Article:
Monday, July 8, 2013
Aloha Air Force PFT!
As I sit here in Hawaii, drinking some tasty beverages of choice, it's nice knowing that I just got my final PFT taken care of in the 30-39 year old bracket. So perhaps I'll have a couple more umbrella drinks to celebrate, and I'll reminisce a little bit, and then bid aloha to that bracket. Aloha means goodbye.
I'm proud to say that in my seventeen years (not including the four years of PFTs from college), I was only on a medical profile for one test, and it was legitimate. I'm glad to say that I have never taken the walk test. I noticed that many of my age peers were on walk profiles, and using profiles to game the test was not uncommon. At one point, I was the only person in my shop who wasn't on a walk profile, to include one person who was younger than myself. I would be lying if I said I wasn't tempted to "play the game" during my last assignment, with a healthy field elevation and poor air quality. The run wasn't easy for me, and it was a source of stress as I watched the machine churning individuals out of the service at a time when the slides indicated how "overmanned" our branch was. But I am very glad that I didn't give in and sacrifice integrity. It was a standard that was set, it wasn't an indefensible standard (although I disagree with the priority it has taken given our mission-centric challenges), and it was my job to meet the standard. I didn't have to like it, or find it stress free, but it was part of the job.
Two learning points that may be useful for others. First, when I volunteered for an assignment in New Mexico, I did not factor in elevation or its impact on the run. I would highly suggest that those, like myself, who workout only to meet the standard the Air Force has set, consider elevation during the assignment process. Having just finished my latest test at essentially sea level, I was amazed to see how I could easily run two minutes faster just from the altitude decrease.
The second learning point also came from my previous assignment in New Mexico when, a couple of years ago, I was on the last lap of the run - I simply had to run it in two minutes to pass the test, and I was on pace and everything was looking good. Instead, my back seized up and I fell out on that last lap and failed the test. I had been having back problems from a very soft mattress. My old lady was having them too. I immediately purchased a firm tempurpedic, after doing some research on mattresses (something I never thought I would ever do, researching something as trivial as a mattress), and it made a very noticeable difference. So as silly as it might seem, in my experience, getting a firm mattress really does matter and especially as you get older.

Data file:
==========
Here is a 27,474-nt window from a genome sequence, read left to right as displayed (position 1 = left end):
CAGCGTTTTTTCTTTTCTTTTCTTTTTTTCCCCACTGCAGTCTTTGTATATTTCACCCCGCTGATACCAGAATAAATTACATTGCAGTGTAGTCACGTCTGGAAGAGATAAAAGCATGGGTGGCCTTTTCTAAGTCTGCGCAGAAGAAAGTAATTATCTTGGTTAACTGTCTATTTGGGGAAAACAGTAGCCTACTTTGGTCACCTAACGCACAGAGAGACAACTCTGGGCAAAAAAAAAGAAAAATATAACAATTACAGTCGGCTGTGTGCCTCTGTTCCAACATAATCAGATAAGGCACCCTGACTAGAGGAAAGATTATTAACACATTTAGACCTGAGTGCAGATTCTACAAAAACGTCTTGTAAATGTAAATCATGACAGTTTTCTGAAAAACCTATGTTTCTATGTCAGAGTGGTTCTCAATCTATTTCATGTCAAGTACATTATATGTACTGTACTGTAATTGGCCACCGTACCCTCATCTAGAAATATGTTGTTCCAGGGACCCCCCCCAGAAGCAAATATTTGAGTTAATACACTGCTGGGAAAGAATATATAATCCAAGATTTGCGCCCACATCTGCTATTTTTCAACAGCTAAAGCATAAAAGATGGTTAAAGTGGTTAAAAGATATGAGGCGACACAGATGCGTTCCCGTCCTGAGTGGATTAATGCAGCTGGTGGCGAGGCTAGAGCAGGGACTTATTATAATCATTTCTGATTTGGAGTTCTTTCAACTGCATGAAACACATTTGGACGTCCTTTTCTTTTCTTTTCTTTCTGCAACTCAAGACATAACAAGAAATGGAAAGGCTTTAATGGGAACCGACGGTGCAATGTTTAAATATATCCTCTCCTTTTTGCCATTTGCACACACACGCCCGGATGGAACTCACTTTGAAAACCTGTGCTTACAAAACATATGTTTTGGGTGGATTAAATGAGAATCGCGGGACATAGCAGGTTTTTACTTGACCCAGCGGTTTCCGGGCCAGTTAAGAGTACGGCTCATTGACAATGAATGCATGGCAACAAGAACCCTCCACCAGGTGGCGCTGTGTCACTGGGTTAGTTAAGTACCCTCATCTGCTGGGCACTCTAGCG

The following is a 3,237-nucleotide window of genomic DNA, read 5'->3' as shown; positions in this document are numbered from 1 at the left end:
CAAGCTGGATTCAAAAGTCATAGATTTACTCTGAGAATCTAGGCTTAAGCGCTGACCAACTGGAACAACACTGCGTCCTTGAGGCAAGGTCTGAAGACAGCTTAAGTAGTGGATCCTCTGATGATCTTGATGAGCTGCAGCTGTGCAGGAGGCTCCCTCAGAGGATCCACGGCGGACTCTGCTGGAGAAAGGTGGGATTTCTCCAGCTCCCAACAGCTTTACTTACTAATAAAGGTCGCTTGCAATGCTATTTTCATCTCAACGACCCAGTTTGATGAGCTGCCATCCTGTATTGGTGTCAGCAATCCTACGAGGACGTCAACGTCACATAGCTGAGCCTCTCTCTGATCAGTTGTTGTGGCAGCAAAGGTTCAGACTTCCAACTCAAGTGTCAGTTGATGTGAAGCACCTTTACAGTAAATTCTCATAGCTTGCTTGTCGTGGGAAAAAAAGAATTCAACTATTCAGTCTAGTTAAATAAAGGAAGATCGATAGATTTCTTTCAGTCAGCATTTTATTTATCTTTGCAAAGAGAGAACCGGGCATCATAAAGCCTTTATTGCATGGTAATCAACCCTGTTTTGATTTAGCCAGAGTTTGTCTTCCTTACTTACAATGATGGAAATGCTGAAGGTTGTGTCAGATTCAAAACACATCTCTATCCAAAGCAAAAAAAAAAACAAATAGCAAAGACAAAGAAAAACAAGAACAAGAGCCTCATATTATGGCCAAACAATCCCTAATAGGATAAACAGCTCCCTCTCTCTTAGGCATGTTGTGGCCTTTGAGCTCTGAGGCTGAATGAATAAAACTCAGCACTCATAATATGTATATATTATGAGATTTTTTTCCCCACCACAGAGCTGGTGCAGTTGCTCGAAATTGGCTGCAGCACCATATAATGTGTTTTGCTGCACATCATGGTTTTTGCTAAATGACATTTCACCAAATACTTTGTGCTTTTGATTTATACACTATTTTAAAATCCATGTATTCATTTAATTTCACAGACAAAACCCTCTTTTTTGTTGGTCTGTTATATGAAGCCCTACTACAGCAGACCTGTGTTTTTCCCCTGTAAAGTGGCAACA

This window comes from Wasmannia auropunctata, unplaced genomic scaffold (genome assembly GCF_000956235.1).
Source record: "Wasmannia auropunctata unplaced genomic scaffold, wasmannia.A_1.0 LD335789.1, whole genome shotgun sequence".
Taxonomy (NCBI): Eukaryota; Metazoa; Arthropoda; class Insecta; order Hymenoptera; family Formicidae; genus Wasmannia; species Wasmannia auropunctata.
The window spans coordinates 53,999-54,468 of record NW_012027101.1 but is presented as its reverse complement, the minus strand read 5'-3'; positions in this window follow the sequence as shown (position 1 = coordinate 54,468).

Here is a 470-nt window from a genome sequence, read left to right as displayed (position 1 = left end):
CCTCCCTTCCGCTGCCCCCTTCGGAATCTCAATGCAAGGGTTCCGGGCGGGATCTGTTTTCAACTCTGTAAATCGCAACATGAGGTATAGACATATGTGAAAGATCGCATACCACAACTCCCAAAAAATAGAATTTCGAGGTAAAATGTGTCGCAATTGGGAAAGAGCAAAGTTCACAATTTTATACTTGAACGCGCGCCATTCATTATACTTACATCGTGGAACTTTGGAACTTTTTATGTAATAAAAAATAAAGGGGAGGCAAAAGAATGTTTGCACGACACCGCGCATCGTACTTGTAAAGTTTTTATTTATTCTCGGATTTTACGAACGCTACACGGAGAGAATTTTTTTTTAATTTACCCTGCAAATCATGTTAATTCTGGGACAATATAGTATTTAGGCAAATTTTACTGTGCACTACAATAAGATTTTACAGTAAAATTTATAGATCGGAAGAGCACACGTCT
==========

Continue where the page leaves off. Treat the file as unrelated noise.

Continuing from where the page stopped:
I am pleased to say that I found the test administrators, both civilian and military, to have been universally fair when giving the test, and to always be willing to give the benefit of the doubt when it came to the very subjective, and imprecise, abdominal tape measuring. Unfortunately I did see this abused on one occasion. I witnessed a fat O-6 getting taped right in front of me by an airman, and I saw that the maximum 39" mark was nowhere even close to where it needed to be for him to pass; it was practically on his back. The airman made the right call and recorded it correctly. The O-6 shook his head incredulously and asked for a re-tape by somebody else. He got it from an NCO, but in a more private location. He passed. I'm sure that airmen will forever remember the lesson from that day.
I'm very happy to be joining the forty year old bracket for my next test. I blogged already about how the 30-39 year old bracket is the most difficult bracket in the test, and how that age group is targeted beyond the other groups. The forty year old bracket makes getting 90s on the test very easy. In college I used to run the mile and a half in 9:30 while jogging, and I ran it in 8:34 during field training. These days as more of a thinker, and much less a physical specimen, I prefer to prioritize the PFT standard more appropriately in my life. Intellectual and character development challenges are the two largest centers of gravity risking the United States Air Force today, with sequestration a distant third. Our service and our mission have a great many real problems that require our time and attention. Running six laps around a track isn't one of those challenges.
So, it's time to grab yet another drink, kick back, and say aloha to the forty year old bracket that demands the appropriate amount of my time and attention. Aloha means hello.